The House of Disrepair: A Fairy Re- Tale

credit: Joanna Tebbs Young

This is a tale based on a recent dream which I worked with in my journal.

There once was a little girl who lived in her father’s big, old house. Although the little girl’s father was kindly and gave her all he thought she needed and wanted, he kept her in her room to protect her from the unpredictable and competitive world outside. The little girl’s bedroom was on the very tippy-top of the house where windows let in the warmth of the morning sun and the comforting glow of the full moon. It was a grand house but it was falling into disrepair and some of the windows in her room were broken. When the winter winds blew the little girl wrapped her arms around herself, and dreamed of spring and far away places.

One very late winter’s day as she was looking out across the fields in which she had never run, she noticed an eruption of purple in the snow. The first crocus of spring. She longed to touch it, to be near it, to connect to its strength and resiliency. The beauty of the sight pricked her heart with yearning. The tiny hole suddenly opened into a gaping wound. Grief and tears flooded her soul and flowed from her eyes. She cried as if she would empty herself. Tears filled the room. The floor beneath her feet began to bubble and soften. Large chunks began to fall below. Through the holes the little girl could see what lay beneath. A staircase – an abandoned stairwell.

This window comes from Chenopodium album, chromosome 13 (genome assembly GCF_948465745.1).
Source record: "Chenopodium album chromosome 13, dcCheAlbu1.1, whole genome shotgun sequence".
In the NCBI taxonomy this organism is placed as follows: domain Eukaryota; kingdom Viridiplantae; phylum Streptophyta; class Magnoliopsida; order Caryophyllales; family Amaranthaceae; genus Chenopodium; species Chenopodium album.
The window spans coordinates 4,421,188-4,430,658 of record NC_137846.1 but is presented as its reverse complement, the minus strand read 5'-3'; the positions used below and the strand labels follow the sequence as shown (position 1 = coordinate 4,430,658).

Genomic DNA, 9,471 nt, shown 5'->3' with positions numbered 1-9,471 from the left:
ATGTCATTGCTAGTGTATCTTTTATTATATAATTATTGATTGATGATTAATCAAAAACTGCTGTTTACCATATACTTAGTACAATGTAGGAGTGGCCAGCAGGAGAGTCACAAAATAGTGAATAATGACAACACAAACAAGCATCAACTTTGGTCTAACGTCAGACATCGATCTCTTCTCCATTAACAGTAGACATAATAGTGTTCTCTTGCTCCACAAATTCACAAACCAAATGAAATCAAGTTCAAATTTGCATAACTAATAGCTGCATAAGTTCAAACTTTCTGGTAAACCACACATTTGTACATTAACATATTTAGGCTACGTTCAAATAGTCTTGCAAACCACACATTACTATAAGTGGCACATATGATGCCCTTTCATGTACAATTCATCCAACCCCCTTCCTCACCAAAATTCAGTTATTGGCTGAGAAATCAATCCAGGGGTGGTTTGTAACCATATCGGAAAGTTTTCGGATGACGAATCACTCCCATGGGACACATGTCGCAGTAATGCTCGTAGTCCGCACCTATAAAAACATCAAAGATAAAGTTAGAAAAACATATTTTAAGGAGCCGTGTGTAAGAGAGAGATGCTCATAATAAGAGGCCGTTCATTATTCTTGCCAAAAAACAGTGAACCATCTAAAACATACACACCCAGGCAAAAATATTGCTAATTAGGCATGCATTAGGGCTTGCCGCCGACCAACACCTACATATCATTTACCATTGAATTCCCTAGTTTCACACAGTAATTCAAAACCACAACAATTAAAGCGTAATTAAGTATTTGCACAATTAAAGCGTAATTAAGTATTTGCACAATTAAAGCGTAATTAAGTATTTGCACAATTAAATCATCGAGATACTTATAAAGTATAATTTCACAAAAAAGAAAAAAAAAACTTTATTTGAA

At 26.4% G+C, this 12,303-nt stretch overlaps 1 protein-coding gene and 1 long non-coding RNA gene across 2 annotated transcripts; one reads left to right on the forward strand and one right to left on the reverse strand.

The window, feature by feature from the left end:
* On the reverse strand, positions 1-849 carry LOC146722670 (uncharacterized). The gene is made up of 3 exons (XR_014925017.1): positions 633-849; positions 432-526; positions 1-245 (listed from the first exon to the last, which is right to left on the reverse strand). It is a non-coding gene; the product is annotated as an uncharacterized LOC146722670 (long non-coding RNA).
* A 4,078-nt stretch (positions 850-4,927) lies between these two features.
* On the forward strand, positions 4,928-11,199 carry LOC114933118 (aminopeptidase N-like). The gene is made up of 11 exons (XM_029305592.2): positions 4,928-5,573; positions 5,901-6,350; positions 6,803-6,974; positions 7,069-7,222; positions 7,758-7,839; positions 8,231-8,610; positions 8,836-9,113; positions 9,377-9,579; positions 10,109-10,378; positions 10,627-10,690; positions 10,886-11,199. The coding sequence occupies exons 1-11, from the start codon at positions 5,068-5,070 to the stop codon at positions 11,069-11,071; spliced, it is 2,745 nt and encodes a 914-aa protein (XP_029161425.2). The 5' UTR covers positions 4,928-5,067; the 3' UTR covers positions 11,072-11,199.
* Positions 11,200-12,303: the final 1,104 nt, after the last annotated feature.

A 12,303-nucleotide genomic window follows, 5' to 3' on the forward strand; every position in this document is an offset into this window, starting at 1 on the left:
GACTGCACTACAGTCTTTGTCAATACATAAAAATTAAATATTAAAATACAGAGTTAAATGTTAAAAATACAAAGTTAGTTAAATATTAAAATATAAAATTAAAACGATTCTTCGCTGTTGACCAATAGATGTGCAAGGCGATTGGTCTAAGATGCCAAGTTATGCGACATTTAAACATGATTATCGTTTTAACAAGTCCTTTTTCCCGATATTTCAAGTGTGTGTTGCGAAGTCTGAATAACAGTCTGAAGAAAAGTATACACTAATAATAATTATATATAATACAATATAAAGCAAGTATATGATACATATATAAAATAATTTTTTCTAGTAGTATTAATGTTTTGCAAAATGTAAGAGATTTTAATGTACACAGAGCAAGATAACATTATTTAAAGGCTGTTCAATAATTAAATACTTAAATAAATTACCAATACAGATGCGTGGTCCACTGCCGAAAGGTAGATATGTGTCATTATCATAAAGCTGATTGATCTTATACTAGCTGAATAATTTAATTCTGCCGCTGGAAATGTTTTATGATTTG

As her tears continued to fall, a river of water cascaded down the stairs and the remaining floor gave way. Wading through the water, the little girl climbed down the stairs. There at the bottom stood a long-forgotten door. She lay her hand upon the door knob, rusty with disuse, and slowly turned it.  The door opened.

Bright sun reflected off the snow, momentarily blinding and disorienting the girl. But the light also dried her tears. She felt the wound in her heart slowly begin to close as she danced across the field towards the first bloom of spring.

Advertisements

Leave a Reply

Fill in your details below or click an icon to log in:

WordPress.com Logo

You are commenting using your WordPress.com account. Log Out / Change )

Twitter picture

You are commenting using your Twitter account. Log Out / Change )

Facebook photo

You are commenting using your Facebook account. Log Out / Change )

Google+ photo

You are commenting using your Google+ account. Log Out / Change )

Connecting to %s